Mikel Arteta has claimed he did not have time to substitute Dani Ceballos as the Arsenal midfielder walked on a disciplinary tightrope despite the Spaniard going 11 minutes between his second foul and the third, for which he would receive his marching orders.
Ceballos had been booked in the first half for a trip on Juan Foyth as the Villarreal defender burst past him in the Spanish side's 2-1 win over Arsenal in the first leg of their Europa League semifinal. Moments into the second half referee Artur Soares Dias gave Villarreal a free-kick for a foul on Dani Parejo, leaving the Gunners midfielder on the brink of a sending off that came with another foul on the same opponent, Ceballos guilty of treading on his opponent's outstretched ankle.
Real Madrid loanee Ceballos had struggled in more facets of the game than just his fouls, consistently leaving space in behind him for Villarreal to attack and offering minimal resistance to Samuel Chukwueze in the build-up to the game's opening goal scored by Manu Trigueros after four minutes. Arteta insisted there simply was not an occasion when he could replace his struggling midfielder with substitute Gabriel Martinelli.
"I haven't seen the [red card] action again," Arteta said in his post-match press conference. "Obviously we talked at halftime that we have to be very careful.
"There was already a tackle very early and I was going to take him off. By the time that Gabi was ready to come on that action happened and he was out."
Ceballos' red card threatened to end Arsenal's hopes in the tie with the Gunners already two goals down -- Trigueros' opener was followed by woeful defending from the corner that saw Gerard Moreno flick on for Raul Albiol to poke home at the back post. Without a recognized center forward in the starting XI the Gunners struggled to create any chances and did not register a shot on goal until substitute Pierre-Emerick Aubameyang, returning from a bout of malaria, drew a save from Geronimo Rulli in the fourth minute of added time.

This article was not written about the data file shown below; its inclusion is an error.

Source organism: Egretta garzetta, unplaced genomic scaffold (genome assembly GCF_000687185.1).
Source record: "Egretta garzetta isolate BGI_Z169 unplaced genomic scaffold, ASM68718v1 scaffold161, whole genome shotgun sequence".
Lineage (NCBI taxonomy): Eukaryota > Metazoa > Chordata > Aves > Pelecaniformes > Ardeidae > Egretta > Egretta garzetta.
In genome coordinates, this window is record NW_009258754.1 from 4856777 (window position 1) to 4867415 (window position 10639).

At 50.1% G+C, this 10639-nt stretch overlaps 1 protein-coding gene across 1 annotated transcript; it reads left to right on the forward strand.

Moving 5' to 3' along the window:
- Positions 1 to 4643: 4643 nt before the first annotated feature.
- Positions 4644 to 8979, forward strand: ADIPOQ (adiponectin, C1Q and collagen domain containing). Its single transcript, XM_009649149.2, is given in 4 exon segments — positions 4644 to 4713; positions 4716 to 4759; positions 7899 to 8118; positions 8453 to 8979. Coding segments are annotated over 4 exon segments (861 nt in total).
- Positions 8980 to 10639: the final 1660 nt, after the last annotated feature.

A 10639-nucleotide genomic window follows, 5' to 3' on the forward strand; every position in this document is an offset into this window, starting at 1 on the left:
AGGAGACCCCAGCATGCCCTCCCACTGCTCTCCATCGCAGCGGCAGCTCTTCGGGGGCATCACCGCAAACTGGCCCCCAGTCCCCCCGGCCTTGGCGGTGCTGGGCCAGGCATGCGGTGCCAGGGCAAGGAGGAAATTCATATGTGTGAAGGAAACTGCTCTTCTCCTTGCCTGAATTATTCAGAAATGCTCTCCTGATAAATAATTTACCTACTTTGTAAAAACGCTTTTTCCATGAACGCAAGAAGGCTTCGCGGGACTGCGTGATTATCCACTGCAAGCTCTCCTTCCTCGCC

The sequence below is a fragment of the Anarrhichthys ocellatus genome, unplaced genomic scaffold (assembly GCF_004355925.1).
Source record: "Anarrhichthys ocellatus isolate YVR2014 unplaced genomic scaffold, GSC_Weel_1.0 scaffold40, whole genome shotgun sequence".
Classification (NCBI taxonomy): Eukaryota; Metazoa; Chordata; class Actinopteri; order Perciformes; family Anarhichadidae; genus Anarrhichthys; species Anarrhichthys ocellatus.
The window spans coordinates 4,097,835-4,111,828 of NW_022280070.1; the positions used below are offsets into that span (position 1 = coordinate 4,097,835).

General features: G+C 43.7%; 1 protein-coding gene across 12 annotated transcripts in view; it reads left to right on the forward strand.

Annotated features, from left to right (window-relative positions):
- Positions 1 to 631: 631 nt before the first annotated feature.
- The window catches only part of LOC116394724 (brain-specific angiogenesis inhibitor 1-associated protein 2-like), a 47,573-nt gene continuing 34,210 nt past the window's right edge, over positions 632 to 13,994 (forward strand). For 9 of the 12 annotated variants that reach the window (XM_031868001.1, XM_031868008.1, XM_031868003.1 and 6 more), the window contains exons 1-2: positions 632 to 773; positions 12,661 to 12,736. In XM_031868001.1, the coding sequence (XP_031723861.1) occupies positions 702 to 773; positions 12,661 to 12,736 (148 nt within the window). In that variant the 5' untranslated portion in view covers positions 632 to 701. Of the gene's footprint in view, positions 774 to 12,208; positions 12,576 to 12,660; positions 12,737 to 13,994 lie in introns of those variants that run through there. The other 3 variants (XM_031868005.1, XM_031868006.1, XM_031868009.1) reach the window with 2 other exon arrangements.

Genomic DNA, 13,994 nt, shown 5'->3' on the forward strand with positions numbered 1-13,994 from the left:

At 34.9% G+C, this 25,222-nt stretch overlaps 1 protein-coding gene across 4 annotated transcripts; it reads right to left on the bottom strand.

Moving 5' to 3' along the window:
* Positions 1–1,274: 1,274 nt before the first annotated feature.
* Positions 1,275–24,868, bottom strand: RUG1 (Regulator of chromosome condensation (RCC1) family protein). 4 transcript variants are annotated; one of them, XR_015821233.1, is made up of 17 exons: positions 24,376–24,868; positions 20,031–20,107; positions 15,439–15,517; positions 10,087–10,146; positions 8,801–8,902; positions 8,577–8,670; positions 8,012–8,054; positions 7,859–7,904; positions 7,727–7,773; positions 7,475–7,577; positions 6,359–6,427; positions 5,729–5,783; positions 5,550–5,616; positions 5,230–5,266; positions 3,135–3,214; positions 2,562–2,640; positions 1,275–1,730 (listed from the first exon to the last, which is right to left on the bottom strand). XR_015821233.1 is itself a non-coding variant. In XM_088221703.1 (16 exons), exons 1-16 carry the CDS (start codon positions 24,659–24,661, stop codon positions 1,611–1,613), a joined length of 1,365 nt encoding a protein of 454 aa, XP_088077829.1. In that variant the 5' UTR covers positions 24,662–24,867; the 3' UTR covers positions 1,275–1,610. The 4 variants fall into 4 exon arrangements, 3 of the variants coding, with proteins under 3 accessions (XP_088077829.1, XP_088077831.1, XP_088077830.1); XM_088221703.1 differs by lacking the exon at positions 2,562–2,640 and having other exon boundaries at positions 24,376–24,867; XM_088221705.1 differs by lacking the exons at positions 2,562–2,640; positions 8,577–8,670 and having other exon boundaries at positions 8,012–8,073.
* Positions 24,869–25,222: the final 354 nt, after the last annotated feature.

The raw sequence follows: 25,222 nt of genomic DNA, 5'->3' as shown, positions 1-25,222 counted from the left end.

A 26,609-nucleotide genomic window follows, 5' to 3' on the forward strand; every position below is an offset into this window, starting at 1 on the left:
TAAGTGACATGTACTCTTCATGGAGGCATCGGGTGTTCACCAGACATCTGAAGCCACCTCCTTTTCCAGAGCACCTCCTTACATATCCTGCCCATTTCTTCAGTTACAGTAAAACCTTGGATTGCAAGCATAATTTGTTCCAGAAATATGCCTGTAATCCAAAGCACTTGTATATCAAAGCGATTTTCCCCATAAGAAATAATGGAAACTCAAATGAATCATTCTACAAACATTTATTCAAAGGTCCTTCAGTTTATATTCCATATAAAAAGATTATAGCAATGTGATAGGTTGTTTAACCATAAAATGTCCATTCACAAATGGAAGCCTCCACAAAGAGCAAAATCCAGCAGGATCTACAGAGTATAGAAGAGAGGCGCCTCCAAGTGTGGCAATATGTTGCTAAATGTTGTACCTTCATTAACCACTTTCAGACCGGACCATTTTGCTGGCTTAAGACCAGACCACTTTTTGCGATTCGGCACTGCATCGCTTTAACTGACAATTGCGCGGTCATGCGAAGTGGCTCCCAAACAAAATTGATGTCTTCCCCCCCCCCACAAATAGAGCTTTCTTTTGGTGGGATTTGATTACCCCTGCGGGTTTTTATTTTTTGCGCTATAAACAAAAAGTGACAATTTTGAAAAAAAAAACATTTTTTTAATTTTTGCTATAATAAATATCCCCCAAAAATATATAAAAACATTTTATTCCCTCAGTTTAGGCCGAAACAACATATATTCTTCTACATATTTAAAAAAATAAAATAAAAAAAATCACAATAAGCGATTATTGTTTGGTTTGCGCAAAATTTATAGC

A tandem of No. 10s in Emile Smith Rowe and Martin Odegaard was the nearest approximation Arsenal had to central attackers but the Gunners' attacking system did not click into life, as Arteta acknowledged.
"It was the way we played the game and the decision that I made thinking that it was the best way to play but the game was conditioned after four minutes," Arteta said. "It's difficult to assess whether it would work or not. Conceding the set piece changed it and after we had to approach it in a different way.
"After conceding the goal we disorganized ourselves in the high press. We were really stretched and we didn't have the right spaces with the right people. We were open and then we didn't give ourselves the chance even to get set in the final third to do what we want to do because we weren't precise as well. Overall it was not the best, we started the second half with the same players in a completely different way. We play with three strikers sometimes and we didn't score any goals, many times in the season. It's a decision I made and that's it.
"Obviously when you lose you always get [the team selection] wrong."
Despite being reduced to 10 men Arsenal rallied and won a lifeline in the tie when Nicolas Pepe converted a penalty won by Bukayo Saka, the teenage playmaker who has developed into a talisman throughout the Europa League campaign.
Arsenal had been denied one penalty in the second half when VAR correctly adjudged Pepe to have handled the ball before being fouled in the penalty area but there was no savior in the video booth for Villarreal when Saka ran into Trigueros, though replays suggested the Gunners forward may have moved his right foot to connect with his opponent. Unai Emery was insistent that the spot kick should not have stood.
"There was a key moment in the game with a penalty that is not a penalty," the Villarreal head coach said. "VAR should be able to give justice in such a clear cut situation with a penalty that was never a penalty and of course you are a little bit unhappy about that."